Prosecutor Hans Mos refused to identify the person who wrote the message but said its discovery had contributed to the decision to re-arrest Joran van der Sloot and brothers Deepak and Satish Kalpoe last month.
The men were subsequently released after they refused to speak to authorities about newly uncovered evidence. The Aruba Public Prosecutor's Office said Tuesday it will not charge the three.
Mos said their re-arrests had been warranted by the circumstantial evidence, including statements from witnesses who said the three behaved strangely in the hours after Holloway vanished at age 18 on May 30, 2005 during an Aruba vacation with her Alabama high school graduating class.
Mos refused to reveal details of other evidence that he said was gathered through new investigative techniques and a listening device planted in one of the suspects' homes. Mos said van der Sloot and the Kalpoe brothers remain "the primary three persons of interest."
"Any and all leads and new evidence will be investigated," Mos told reporters.
But Ronald Wix, an attorney for the Kalpoe brothers, denied that prosecutors had new evidence.
"All they did was recycle old evidence and claim it was new evidence," Wix told The Associated Press, adding that his clients felt vindicated by the prosecutor's decision to drop the case.
"Unless he finds a body in the bathroom of one of these kids, there's no way in hell they can arrest them anymore." Wix said.
The three men were seen leaving a bar with Holloway hours before she was due to board a flight home to Mountain Brook, Ala. Van der Sloot, who now attends college in the Netherlands, said he left Holloway alone on a beach that night. He and the Kalpoe brothers have denied any wrongdoing.
The Aruban prosecutors say they cannot prove a crime was committed because her body was never recovered. They have said they focused on cell phone calls and text messages between the suspects.
On Wednesday, Holloway's family blamed mistakes by Aruban investigators for bringing the case to a dead end after more than two years of searching.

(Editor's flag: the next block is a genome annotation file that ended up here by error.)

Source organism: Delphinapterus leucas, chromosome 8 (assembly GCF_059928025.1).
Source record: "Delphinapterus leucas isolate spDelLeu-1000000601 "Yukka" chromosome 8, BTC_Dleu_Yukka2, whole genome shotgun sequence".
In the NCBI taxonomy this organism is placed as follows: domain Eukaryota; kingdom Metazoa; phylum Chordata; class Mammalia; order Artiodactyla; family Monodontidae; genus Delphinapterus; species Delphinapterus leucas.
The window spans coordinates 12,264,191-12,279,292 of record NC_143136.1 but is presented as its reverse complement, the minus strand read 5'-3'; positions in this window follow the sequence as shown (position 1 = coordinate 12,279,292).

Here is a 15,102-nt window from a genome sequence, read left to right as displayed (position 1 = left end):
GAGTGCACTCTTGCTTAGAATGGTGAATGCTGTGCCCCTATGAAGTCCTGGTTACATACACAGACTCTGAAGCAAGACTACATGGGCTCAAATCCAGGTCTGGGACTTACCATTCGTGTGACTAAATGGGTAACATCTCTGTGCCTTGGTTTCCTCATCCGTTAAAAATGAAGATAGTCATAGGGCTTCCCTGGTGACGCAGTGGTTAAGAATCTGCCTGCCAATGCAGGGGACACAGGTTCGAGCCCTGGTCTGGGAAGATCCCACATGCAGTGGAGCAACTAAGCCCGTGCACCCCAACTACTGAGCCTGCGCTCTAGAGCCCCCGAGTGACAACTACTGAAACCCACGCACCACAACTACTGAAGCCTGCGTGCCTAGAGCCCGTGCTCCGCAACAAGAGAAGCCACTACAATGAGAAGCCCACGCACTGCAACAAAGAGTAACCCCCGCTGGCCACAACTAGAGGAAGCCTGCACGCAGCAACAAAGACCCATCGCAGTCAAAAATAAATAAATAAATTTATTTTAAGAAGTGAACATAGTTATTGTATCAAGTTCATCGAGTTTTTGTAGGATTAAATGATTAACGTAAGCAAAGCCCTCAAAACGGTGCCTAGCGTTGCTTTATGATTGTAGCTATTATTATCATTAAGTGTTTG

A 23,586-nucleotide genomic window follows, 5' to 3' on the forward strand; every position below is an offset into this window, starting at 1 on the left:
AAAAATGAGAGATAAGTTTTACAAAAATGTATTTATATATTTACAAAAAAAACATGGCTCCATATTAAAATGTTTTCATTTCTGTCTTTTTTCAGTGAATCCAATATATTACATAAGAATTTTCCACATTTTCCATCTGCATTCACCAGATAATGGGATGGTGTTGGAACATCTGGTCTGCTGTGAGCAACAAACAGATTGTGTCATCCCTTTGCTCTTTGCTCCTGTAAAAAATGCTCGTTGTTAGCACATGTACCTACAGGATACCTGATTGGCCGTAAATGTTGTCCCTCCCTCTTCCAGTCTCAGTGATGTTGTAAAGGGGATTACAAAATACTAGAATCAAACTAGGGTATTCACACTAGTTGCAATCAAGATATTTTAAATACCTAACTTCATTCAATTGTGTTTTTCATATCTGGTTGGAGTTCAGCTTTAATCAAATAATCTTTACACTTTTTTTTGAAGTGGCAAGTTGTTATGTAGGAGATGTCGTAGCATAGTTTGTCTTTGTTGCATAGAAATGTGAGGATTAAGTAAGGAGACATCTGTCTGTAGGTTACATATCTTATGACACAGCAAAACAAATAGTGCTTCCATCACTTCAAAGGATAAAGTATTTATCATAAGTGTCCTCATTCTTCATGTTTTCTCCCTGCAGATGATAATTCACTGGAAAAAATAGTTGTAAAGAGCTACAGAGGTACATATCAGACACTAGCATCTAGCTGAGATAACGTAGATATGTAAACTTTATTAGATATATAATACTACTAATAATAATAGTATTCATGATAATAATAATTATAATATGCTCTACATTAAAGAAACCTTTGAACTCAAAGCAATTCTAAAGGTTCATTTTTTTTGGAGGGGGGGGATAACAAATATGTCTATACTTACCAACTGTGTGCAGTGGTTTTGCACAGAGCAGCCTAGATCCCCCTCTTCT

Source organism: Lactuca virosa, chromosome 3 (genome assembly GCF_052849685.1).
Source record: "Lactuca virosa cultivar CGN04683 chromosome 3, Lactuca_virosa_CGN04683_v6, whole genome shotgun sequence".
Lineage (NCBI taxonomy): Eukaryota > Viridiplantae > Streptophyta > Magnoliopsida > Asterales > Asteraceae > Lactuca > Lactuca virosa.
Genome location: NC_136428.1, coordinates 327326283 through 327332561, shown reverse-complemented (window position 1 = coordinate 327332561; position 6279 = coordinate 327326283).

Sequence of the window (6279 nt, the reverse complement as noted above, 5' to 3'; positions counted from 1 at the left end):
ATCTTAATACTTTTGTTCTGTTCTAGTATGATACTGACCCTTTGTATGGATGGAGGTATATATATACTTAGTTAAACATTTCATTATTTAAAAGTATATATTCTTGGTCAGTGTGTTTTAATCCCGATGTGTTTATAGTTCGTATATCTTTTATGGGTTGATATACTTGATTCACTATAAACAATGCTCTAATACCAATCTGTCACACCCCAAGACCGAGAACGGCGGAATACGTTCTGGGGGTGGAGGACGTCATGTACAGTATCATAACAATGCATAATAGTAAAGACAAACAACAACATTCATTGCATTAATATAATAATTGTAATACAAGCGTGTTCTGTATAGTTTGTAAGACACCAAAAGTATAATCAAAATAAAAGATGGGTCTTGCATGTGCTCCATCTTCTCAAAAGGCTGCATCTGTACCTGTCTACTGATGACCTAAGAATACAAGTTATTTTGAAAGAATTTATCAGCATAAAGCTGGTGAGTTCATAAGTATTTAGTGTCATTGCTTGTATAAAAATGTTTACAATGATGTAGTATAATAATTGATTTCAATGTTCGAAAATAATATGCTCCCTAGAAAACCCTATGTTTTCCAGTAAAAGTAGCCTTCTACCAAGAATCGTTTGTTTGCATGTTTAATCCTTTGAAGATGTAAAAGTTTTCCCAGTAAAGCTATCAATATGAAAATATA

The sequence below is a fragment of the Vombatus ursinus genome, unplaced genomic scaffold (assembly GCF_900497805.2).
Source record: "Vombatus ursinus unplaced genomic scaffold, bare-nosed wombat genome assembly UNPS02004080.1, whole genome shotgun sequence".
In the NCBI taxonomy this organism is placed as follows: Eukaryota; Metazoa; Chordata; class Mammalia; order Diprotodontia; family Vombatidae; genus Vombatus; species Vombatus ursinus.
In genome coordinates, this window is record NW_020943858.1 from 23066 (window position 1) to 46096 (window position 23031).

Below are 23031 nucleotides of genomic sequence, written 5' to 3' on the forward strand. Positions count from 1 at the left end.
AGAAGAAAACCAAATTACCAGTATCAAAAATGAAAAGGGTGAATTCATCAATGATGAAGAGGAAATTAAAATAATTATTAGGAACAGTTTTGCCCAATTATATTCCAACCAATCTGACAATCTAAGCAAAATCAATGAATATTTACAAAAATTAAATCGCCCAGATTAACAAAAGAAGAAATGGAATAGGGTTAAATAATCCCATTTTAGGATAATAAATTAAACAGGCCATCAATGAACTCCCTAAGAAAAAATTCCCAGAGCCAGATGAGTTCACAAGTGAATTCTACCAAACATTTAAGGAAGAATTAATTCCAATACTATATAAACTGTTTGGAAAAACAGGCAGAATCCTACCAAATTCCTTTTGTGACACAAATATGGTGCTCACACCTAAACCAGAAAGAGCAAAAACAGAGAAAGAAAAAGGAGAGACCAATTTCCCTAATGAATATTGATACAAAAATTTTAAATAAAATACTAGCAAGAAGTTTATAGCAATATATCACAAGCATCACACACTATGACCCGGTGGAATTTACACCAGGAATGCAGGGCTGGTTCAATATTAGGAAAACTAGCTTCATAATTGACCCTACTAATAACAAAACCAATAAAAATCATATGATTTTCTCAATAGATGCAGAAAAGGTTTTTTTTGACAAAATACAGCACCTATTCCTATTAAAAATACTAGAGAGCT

Holloway's stepfather, Jug Twitty, said he believes witnesses in the Dutch Caribbean island know what happened but are not coming forward, and he criticized prosecutors' decision to dismiss the case against the only known suspects.
"It's also I think a sad day for the Aruban people because the officials there are inept," Twitty told The Associated Press in a telephone interview from Birmingham, Ala. Natalee's mother, Beth Twitty, referred a reporter's questions about the handling of the case to Jug Twitty.
Jug Twitty said Holloway's mother was considering appealing the prosecutor's decision and hoped a new search by a Texas-based private group in the waters off Aruba might find Holloway's body.
"I can't say we're optimistic," said Twitty, who recently divorced Beth Twitty.
He said police botched the investigation from the start by waiting nine days to arrest the three suspects, giving them "plenty of time to cover their tracks."
"There are also people I believe that know what happened but won't say anything because they have to live on that island," he said.
Complaints the last two years about the handling of the investigation prompted calls for a tourism boycott by officials in the United States, including Alabama Gov. Bob Riley.
"We'll be glad when it's out of the media ... We've suffered enough," said John Herbert, a receptionist at the Arubiana Inn on the island of white sand beaches off the coast of Venezuela.